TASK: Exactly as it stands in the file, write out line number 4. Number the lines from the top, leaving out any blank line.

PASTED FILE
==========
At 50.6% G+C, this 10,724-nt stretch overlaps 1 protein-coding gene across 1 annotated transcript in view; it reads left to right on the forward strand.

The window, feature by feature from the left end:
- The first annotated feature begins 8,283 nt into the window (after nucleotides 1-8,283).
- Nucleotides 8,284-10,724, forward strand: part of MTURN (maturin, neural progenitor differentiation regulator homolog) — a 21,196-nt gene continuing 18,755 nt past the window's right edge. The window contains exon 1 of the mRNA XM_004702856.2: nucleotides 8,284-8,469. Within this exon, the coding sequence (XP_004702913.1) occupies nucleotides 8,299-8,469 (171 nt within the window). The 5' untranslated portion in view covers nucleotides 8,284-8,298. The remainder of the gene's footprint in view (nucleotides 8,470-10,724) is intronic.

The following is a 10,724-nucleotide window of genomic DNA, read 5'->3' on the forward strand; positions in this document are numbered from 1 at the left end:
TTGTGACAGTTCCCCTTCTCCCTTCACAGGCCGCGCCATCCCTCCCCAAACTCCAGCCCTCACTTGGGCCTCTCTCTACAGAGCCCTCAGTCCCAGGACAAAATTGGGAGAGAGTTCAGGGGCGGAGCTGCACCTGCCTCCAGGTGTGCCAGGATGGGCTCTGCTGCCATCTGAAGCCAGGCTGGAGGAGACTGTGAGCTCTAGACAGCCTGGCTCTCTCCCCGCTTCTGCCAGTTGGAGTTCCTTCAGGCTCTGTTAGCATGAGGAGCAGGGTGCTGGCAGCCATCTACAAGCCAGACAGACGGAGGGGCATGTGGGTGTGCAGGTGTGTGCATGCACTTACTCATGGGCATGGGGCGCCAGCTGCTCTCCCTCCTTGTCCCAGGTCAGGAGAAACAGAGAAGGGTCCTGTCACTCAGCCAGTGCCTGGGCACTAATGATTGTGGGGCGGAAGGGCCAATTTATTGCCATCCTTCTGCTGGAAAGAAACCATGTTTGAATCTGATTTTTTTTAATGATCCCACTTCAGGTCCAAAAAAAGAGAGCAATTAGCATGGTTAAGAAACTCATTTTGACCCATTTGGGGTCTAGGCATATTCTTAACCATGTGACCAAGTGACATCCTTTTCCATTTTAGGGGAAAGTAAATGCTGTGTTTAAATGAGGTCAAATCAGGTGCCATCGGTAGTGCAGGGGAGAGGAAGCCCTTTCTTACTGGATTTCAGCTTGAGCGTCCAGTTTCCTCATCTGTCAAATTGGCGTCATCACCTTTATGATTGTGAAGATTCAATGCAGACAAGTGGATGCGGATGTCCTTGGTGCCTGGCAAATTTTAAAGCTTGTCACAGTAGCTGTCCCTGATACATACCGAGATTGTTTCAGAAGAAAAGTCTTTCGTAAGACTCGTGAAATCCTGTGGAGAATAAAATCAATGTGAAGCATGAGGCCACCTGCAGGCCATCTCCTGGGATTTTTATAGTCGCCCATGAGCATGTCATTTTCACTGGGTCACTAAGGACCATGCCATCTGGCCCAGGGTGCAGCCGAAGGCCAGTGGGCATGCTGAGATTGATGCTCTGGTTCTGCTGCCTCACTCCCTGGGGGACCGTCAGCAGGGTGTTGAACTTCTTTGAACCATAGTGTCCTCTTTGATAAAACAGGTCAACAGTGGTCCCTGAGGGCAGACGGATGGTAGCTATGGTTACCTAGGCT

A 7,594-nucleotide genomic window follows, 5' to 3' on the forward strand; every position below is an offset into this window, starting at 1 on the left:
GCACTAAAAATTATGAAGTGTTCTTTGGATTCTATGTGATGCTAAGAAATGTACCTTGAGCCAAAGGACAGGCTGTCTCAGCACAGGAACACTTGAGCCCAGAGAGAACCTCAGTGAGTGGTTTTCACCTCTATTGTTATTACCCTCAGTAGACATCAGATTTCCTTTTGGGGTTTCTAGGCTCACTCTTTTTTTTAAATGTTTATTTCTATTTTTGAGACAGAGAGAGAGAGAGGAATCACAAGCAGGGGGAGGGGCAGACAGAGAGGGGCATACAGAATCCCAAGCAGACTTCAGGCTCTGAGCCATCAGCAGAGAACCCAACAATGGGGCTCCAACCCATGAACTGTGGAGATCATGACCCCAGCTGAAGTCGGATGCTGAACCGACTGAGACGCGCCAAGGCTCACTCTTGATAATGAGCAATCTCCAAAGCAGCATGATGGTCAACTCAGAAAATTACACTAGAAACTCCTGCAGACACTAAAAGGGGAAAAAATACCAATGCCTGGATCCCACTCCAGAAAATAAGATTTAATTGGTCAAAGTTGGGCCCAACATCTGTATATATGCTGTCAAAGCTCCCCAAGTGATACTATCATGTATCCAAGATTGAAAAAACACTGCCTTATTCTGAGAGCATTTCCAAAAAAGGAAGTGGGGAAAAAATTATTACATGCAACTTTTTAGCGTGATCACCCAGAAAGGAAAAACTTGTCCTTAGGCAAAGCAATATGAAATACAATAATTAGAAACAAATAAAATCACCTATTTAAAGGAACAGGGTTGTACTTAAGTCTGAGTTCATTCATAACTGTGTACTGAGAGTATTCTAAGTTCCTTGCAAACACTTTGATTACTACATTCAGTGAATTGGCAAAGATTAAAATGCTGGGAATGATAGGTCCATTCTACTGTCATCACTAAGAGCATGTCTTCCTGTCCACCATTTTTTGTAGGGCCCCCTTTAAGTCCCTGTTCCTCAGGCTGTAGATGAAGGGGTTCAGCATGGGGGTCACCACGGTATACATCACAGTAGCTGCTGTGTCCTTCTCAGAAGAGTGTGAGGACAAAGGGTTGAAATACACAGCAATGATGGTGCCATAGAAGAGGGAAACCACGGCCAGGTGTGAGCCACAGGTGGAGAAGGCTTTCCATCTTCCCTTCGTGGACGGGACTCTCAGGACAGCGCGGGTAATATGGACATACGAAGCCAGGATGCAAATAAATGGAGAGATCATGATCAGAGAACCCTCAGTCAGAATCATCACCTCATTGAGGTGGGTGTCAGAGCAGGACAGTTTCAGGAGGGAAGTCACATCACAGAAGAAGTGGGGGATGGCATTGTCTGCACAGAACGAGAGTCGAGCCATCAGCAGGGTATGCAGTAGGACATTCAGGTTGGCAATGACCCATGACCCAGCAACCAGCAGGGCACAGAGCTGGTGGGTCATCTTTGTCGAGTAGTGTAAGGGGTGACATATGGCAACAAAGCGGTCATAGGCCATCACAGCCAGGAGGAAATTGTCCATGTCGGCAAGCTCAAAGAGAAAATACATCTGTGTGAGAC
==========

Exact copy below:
- Nucleotides 8,284-10,724, forward strand: part of MTURN (maturin, neural progenitor differentiation regulator homolog) — a 21,196-nt gene continuing 18,755 nt past the window's right edge. The window contains exon 1 of the mRNA XM_004702856.2: nucleotides 8,284-8,469. Within this exon, the coding sequence (XP_004702913.1) occupies nucleotides 8,299-8,469 (171 nt within the window). The 5' untranslated portion in view covers nucleotides 8,284-8,298. The remainder of the gene's footprint in view (nucleotides 8,470-10,724) is intronic.